Sound Stories #013 – Becoming a Search Engine’s Best Friend

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    If you’ve ever wanted to hear words of wisdom from a Google Adwords Guru, this is the episode for you! Learn why good keyword research is always the foundation of an effective search engine campaign and more, from episode guest Liz Gray. Listen in as Liz, provides a myriad of tip and tricks for optimizing your Google Adwords campaign so you make it to the 1st position of paid ads on the Search Networks. And who doesn’t want to be first?

    TRANSCRIPTION SOUND STORIES #013

    Stephanie Ciccarelli:

    Hi there, and welcome to another episode of Sound Stories, an inspirational podcast for creative professionals and storytellers who want to improve their lives at home and at work. I’m Stephanie Ciccarelli, your host and co-founder of Voices.com. Today I’m joined by Liz Gray. Liz is a Google AdWords and analytics guru. She sits on the global academic panel of judges for the Google Online Marketing Challenge. Liz is a board member with the London Small Business Center and a graduate of the Richard Ivey School of Business at Western University. She holds a Master’s degree in Digital Experience Innovation from the University of Waterloo. Liz speaks regularly on search engine marketing and web analytics. She also teaches at Fanshawe College. Welcome to the program, Liz.

    Liz Gray:

    Thank you for having me.

    Stephanie Ciccarelli:

    All right, Liz. So to kick things off, can you give us a description of what search engine marketing or SEM is?

    Liz Gray:

    Yes. So when you go to a search engine like Google and type in a query related to something that you’re looking for, at the top of the page you’ll see ads, and those ads are what we refer to as search engine marketing. Below the ads you see organic or natural listings, and that’s what we refer to as search engine optimization, is the optimizing of your website to rank organically in search engines. Search engine marketing ads may or may not be present for every keyword query that you might input into a search engine. It all depends on the search engine’s way of analyzing whether the advertiser is relevant enough to the search query and whether the search query deserves advertising to be served up. So for example, on queries like what was the score of the Jays game, you will not see any ads, but you would see ads if you queried by a picnic basket, for example.

    Liz Gray:

    Search engine marketing can include the little product boxes that you see at the top of the search engine results page that are Google Shopping ads, and that also falls under the umbrella of search engine marketing.

    Stephanie Ciccarelli:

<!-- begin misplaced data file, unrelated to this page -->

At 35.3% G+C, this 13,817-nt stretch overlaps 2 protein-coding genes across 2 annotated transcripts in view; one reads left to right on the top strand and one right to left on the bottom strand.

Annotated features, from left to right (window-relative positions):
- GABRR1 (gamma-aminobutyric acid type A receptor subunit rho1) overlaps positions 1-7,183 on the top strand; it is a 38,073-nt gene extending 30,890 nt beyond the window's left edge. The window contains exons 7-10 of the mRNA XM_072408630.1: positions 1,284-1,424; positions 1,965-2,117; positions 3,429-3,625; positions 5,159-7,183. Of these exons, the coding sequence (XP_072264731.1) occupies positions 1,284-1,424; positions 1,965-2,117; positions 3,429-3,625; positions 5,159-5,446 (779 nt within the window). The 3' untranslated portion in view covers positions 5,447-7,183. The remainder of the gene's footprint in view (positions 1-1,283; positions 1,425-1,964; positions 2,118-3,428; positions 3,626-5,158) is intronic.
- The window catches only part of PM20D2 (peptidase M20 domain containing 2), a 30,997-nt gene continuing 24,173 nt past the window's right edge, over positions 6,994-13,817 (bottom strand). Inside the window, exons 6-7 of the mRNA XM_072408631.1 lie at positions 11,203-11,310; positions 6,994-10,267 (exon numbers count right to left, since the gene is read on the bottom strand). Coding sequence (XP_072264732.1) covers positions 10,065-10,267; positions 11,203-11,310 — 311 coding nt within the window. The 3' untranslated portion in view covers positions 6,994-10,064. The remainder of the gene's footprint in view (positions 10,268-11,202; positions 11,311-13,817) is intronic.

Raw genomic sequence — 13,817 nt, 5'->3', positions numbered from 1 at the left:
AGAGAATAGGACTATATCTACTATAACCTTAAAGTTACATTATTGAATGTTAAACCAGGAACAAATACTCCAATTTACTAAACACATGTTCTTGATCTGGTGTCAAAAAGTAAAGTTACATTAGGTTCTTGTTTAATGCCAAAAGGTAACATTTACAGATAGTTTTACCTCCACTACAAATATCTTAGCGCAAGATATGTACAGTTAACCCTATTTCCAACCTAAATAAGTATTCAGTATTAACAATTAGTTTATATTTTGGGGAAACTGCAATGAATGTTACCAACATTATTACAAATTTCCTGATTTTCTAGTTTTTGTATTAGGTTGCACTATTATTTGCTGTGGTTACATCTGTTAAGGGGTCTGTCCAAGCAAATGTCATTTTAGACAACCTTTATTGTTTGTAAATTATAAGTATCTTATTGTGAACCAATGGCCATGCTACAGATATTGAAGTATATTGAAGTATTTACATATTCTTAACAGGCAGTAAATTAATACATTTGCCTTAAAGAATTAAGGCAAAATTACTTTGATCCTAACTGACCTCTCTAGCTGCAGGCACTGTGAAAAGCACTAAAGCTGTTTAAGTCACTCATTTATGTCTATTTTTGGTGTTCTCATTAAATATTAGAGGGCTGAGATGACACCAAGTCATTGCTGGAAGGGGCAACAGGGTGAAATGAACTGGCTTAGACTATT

So Liz, what does SEM or search engine marketing tell us about the power of storytelling in the digital space?

    Liz Gray:

    Well, the search engine results page is often the first touch point that brands have with prospective customers and it’s where brands have a chance to solidify and reinforce brand messages and offers that have been introduced in other channels. So by bidding on search nomenclature that represents how prospects are looking for you, brands can capture valuable screen real estate and get in front of their customers. But to do that, it’s really important for brands to understand how people are searching for them and the language that they use. So good keyword research is always the foundation of an effective search engine marketing campaign.

    Liz Gray:

    Once you compel a prospect to click on your ad, it’s really critical to drive to a page on your website that reinforces the promises or messages that you have delivered upstream of the click. So the landing page should confirm to the searcher that they will be able to find what it is that they’re looking for and that the brand and their story and any promises that have been made will be upheld.

    Stephanie Ciccarelli:

    And those are very important. I added “the promise will be upheld” because the ad copy that you’ve shaped or some kind of messaging around these ads, the search engine marketing ads, they have to tell a story, a very short story but be true and to guide people. And so that conversion that you want to see happen on the landing page, it absolutely has to follow suit with whatever it was they saw there and to continue to build that trust.

    Liz Gray:

    Mm-hmm (affirmative). And that’s something that we call information sent online. So when you build a promise or an offer upstream of a click on an ad, it’s really critical that you maintain that information sent for the customer as they go forward through all of the touch points with the brand.

    Stephanie Ciccarelli:

    So when you’re crafting these ads, whereabouts are you in kind of that customer’s journey? Have you mapped out what this person did before they even came to the search engine and how they would have gotten to your ad in particular?

    Liz Gray:

    Sometimes. It depends. So there is a process today called retargeting that is a part of search engine marketing. So in the event that the customer has had an interaction with our brand before by coming to our website but perhaps has not completed the conversion funnel, we have the ability to pixel their browser and follow them with ads in other websites that they might be looking at on the internet. So the remarketing process allows us to serve a very specific advertising messages based on prior behavior. For example, if I visit a website and view information about a Jamaica vacation but don’t purchase that vacation, later on that week, I may see an ad for a Jamaica vacation reminding me that I was interested recently and I might get some kind of a special offer book in the next 48 hours and save 10% as an example. So that’s a way that we as brands can connect with consumers based on prior behavior.